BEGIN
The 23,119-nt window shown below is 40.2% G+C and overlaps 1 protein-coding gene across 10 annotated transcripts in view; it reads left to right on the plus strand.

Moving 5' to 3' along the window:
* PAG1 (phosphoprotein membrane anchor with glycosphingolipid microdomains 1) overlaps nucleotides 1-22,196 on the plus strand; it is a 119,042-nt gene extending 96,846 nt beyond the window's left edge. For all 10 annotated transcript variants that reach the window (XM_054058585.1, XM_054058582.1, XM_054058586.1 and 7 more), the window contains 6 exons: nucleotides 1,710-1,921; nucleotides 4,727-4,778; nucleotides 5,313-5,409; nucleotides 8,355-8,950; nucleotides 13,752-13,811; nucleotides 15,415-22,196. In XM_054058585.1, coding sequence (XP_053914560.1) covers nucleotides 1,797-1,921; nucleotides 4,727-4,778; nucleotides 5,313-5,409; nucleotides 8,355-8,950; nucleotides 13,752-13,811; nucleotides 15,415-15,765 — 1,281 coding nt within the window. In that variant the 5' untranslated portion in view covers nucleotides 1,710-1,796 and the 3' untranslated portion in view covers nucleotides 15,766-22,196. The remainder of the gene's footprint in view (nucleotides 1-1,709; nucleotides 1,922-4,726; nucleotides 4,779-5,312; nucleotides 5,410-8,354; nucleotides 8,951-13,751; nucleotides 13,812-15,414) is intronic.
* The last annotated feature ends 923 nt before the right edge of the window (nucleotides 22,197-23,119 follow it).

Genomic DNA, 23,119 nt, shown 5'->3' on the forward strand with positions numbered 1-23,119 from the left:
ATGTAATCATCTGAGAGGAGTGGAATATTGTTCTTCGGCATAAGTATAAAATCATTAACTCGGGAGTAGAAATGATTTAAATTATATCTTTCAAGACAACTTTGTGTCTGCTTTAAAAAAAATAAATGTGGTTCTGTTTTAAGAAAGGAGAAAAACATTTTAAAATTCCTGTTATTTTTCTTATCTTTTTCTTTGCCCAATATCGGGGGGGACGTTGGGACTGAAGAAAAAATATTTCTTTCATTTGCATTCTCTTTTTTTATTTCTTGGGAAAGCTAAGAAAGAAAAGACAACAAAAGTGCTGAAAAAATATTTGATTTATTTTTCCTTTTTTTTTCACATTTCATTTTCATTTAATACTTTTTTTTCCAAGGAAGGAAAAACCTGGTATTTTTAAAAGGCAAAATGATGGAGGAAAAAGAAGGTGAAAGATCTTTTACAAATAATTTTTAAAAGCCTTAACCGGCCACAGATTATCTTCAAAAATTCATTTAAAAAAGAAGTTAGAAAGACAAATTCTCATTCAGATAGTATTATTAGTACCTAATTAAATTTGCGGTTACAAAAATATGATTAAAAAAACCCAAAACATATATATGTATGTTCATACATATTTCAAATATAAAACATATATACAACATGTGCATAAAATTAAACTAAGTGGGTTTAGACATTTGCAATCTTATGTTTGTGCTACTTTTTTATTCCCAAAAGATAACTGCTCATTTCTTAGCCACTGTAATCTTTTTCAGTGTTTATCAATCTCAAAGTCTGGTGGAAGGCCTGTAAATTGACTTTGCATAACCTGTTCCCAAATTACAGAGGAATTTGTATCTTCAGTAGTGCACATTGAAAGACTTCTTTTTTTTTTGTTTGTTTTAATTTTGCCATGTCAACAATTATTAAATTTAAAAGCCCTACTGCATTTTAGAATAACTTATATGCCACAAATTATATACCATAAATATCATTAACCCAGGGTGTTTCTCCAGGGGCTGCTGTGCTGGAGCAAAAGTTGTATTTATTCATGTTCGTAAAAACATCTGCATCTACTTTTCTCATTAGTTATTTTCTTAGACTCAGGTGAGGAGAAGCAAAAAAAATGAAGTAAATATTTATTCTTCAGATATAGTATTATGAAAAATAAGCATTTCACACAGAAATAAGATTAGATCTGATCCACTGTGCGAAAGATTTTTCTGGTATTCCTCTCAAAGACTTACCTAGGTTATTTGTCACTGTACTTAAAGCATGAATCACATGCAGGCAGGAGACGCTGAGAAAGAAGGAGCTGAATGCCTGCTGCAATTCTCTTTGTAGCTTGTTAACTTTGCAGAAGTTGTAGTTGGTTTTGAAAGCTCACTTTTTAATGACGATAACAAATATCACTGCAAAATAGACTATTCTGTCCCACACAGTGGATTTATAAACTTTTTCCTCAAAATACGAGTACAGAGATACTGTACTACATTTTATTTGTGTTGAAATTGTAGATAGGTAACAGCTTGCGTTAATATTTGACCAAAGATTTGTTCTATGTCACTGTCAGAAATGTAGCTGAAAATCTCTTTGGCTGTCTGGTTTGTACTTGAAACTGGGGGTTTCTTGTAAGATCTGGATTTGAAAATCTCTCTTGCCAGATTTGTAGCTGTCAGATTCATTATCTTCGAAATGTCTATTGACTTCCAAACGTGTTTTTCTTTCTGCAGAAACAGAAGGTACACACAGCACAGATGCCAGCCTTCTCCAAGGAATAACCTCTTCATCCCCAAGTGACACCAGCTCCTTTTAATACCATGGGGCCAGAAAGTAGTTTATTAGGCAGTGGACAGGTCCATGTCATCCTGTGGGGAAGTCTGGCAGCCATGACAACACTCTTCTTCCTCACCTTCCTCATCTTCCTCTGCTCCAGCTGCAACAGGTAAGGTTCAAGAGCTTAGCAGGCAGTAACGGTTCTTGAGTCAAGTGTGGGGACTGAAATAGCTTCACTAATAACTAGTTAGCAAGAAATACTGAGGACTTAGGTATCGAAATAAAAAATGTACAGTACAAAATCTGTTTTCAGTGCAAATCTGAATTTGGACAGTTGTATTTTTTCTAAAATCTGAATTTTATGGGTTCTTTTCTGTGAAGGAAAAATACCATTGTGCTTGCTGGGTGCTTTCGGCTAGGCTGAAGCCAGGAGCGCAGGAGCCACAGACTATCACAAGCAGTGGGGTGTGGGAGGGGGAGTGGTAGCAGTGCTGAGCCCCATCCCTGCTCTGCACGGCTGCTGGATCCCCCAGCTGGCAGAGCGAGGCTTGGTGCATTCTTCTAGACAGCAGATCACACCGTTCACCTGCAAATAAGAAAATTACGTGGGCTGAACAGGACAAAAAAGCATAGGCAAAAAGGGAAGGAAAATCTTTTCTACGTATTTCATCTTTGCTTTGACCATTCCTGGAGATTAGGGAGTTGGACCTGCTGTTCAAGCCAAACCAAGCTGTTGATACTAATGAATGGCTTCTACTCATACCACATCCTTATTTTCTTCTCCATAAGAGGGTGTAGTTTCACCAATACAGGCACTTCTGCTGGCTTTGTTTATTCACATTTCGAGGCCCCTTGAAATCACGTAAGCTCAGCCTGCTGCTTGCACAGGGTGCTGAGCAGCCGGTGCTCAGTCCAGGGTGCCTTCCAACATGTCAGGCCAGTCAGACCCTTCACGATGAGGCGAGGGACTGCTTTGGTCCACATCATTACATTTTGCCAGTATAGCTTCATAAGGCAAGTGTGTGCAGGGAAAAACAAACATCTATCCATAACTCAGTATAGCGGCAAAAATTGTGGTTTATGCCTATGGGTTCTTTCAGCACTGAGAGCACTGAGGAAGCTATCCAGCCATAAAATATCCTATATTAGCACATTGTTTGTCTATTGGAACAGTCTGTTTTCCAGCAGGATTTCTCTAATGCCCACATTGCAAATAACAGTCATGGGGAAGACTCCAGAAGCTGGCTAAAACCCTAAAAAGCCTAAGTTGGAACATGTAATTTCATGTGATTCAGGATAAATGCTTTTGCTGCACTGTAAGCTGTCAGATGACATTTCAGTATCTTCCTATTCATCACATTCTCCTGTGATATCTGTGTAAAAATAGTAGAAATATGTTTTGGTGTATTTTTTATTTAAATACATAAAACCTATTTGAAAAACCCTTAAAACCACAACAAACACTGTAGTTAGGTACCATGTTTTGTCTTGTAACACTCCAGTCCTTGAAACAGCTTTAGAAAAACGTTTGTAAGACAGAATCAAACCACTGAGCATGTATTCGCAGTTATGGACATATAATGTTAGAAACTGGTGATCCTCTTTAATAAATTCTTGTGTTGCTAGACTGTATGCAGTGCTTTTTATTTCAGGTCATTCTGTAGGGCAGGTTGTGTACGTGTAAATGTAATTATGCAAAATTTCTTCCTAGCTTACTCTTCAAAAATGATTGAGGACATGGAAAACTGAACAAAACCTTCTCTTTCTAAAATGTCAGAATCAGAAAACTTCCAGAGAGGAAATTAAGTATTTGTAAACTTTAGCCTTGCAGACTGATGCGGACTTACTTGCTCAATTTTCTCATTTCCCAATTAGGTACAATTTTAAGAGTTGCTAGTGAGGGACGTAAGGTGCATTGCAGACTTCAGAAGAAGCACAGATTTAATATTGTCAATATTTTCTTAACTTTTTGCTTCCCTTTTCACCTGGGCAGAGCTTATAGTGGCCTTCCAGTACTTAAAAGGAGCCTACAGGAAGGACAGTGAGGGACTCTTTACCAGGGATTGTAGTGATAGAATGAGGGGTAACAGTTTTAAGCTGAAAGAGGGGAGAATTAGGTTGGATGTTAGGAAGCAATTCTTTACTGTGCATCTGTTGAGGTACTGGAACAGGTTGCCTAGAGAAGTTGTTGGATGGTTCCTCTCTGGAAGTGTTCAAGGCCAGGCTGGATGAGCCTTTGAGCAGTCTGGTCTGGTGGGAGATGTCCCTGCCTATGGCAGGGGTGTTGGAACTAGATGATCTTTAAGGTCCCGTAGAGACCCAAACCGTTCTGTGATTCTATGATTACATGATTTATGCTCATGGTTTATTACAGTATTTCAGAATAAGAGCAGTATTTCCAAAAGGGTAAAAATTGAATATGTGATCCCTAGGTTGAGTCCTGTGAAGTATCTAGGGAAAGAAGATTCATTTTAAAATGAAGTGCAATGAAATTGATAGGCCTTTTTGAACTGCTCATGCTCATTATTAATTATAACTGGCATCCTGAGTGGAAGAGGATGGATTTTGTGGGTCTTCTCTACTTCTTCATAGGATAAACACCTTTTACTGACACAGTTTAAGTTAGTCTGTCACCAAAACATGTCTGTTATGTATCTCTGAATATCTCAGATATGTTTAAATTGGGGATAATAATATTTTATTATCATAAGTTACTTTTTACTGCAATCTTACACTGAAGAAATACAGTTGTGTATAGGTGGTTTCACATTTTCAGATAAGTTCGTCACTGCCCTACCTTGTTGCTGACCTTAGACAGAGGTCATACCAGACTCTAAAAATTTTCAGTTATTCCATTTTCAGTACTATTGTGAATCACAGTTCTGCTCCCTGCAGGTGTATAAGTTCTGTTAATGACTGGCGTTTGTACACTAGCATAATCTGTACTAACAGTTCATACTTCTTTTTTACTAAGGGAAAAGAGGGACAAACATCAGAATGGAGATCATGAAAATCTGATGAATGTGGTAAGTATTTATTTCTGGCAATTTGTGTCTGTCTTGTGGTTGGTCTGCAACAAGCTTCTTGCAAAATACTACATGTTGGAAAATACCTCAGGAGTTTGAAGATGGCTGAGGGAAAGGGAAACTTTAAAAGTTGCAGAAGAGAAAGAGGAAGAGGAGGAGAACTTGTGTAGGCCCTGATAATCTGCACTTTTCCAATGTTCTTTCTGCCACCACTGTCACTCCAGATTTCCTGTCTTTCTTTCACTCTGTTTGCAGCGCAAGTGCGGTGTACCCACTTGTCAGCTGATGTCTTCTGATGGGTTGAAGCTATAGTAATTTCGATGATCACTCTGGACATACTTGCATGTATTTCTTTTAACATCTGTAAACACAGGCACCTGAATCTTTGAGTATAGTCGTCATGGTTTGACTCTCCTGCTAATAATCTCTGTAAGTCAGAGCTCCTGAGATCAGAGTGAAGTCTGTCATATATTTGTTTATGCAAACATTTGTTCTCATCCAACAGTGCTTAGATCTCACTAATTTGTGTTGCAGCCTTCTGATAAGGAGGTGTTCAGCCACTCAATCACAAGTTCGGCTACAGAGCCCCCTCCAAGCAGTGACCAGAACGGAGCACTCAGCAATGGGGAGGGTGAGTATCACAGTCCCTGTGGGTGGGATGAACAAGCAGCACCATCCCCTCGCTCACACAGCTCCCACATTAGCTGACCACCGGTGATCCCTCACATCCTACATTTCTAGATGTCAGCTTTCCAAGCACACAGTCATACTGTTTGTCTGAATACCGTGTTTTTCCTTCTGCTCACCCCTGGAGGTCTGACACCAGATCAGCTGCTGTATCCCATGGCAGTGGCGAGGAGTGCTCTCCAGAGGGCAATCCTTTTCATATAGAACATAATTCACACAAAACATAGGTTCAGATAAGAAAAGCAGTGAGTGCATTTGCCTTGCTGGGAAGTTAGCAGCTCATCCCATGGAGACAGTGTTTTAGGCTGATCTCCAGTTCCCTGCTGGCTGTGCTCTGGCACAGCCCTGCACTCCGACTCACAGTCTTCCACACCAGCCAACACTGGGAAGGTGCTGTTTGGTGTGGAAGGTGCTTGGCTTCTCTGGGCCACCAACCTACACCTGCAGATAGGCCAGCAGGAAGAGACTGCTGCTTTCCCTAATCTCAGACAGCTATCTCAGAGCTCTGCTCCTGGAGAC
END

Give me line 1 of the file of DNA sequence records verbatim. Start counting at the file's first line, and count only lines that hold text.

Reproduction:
The 23,119-nt window shown below is 40.2% G+C and overlaps 1 protein-coding gene across 10 annotated transcripts in view; it reads left to right on the plus strand.